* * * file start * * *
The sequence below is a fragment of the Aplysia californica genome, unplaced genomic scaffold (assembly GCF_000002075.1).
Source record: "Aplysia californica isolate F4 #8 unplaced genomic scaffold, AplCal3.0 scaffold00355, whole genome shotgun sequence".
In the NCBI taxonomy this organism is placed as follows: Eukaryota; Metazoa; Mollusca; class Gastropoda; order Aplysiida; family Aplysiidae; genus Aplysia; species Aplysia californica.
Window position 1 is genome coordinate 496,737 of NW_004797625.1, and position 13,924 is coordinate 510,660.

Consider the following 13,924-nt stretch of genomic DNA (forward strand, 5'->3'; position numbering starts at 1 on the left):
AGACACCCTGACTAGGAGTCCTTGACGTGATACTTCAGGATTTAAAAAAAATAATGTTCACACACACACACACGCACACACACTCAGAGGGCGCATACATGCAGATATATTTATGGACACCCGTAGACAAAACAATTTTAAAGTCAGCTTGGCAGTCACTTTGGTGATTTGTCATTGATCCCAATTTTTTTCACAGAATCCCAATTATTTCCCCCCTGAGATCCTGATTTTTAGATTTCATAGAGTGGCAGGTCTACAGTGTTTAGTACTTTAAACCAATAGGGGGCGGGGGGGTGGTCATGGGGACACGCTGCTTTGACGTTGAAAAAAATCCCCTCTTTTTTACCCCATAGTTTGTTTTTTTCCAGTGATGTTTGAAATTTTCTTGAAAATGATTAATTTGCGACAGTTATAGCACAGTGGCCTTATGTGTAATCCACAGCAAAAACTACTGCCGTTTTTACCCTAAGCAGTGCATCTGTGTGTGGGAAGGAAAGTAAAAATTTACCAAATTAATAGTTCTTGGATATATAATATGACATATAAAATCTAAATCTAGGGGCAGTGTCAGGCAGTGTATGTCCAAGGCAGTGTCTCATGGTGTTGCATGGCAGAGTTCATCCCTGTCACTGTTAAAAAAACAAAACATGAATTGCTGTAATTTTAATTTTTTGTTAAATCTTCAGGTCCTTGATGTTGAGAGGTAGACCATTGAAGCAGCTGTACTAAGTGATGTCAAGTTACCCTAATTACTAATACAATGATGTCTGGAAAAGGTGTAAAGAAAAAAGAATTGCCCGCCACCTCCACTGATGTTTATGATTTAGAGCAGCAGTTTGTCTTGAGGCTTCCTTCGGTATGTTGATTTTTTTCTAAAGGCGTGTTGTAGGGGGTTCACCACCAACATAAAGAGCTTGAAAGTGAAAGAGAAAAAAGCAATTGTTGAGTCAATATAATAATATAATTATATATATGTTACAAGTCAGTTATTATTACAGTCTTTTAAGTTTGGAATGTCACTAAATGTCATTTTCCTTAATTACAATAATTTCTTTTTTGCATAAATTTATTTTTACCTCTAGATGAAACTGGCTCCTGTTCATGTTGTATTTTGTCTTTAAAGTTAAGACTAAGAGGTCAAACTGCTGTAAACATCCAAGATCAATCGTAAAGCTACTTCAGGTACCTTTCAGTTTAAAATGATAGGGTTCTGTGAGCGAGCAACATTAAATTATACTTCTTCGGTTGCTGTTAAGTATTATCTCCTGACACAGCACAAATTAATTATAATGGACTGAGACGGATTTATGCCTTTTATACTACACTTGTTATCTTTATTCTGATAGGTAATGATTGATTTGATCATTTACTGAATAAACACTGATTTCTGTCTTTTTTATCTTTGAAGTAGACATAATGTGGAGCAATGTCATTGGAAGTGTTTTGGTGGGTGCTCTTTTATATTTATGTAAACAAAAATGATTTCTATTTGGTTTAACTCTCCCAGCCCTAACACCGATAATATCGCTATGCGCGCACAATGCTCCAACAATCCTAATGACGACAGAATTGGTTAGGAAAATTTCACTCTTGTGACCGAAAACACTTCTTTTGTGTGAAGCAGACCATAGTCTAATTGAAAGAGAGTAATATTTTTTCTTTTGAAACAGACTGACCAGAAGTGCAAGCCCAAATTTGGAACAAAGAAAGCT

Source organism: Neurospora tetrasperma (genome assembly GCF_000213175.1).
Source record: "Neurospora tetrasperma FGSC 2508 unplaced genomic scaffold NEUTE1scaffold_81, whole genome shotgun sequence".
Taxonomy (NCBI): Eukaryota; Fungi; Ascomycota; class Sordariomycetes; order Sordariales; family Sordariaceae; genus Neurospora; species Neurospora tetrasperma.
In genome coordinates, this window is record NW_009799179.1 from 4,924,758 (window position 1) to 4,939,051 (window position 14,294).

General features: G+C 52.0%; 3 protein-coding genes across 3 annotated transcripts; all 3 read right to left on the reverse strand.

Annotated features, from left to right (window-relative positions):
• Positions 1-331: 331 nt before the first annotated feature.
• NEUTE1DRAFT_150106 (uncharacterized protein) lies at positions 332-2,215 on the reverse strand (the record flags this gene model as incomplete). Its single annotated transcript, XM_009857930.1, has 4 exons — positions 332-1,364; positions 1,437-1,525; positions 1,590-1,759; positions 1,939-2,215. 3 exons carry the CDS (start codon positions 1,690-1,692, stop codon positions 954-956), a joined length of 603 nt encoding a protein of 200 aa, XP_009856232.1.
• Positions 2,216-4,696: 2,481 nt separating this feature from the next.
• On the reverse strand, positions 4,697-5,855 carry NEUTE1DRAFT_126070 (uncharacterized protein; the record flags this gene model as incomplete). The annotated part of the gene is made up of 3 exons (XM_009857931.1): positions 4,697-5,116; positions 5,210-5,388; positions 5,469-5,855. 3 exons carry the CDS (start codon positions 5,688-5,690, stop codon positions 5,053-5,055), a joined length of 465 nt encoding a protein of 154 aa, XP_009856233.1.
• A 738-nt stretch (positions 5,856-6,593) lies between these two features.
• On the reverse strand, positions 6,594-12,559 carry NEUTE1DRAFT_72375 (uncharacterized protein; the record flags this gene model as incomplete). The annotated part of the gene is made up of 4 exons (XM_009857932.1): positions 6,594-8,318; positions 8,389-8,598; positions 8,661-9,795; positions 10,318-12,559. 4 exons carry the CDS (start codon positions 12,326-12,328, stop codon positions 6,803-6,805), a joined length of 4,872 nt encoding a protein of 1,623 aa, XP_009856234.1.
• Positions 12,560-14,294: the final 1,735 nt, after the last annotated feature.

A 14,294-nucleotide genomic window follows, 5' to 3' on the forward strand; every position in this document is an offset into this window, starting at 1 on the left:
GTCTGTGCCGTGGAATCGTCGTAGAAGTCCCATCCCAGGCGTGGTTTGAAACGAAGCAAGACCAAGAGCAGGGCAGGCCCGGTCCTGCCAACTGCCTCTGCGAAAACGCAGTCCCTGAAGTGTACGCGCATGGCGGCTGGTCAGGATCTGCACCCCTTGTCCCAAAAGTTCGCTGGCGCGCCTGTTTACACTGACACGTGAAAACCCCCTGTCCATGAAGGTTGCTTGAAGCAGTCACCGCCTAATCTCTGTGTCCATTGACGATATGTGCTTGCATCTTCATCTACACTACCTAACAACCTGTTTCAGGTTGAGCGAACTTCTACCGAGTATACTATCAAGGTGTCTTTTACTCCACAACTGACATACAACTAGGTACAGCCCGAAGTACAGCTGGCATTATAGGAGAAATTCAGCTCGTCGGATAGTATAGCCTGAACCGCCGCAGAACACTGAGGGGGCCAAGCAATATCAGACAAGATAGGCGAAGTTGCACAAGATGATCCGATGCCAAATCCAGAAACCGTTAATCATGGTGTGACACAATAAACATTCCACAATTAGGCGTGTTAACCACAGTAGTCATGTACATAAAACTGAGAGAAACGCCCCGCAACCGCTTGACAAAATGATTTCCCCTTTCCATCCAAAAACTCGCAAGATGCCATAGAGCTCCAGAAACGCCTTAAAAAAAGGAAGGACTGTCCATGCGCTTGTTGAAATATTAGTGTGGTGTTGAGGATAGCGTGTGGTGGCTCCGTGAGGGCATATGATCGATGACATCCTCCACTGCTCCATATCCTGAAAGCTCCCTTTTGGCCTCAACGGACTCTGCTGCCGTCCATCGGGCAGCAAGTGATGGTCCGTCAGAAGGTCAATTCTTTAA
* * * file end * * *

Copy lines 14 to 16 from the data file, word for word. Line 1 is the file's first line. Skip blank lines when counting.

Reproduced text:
• NEUTE1DRAFT_150106 (uncharacterized protein) lies at positions 332-2,215 on the reverse strand (the record flags this gene model as incomplete). Its single annotated transcript, XM_009857930.1, has 4 exons — positions 332-1,364; positions 1,437-1,525; positions 1,590-1,759; positions 1,939-2,215. 3 exons carry the CDS (start codon positions 1,690-1,692, stop codon positions 954-956), a joined length of 603 nt encoding a protein of 200 aa, XP_009856232.1.
• Positions 2,216-4,696: 2,481 nt separating this feature from the next.
• On the reverse strand, positions 4,697-5,855 carry NEUTE1DRAFT_126070 (uncharacterized protein; the record flags this gene model as incomplete). The annotated part of the gene is made up of 3 exons (XM_009857931.1): positions 4,697-5,116; positions 5,210-5,388; positions 5,469-5,855. 3 exons carry the CDS (start codon positions 5,688-5,690, stop codon positions 5,053-5,055), a joined length of 465 nt encoding a protein of 154 aa, XP_009856233.1.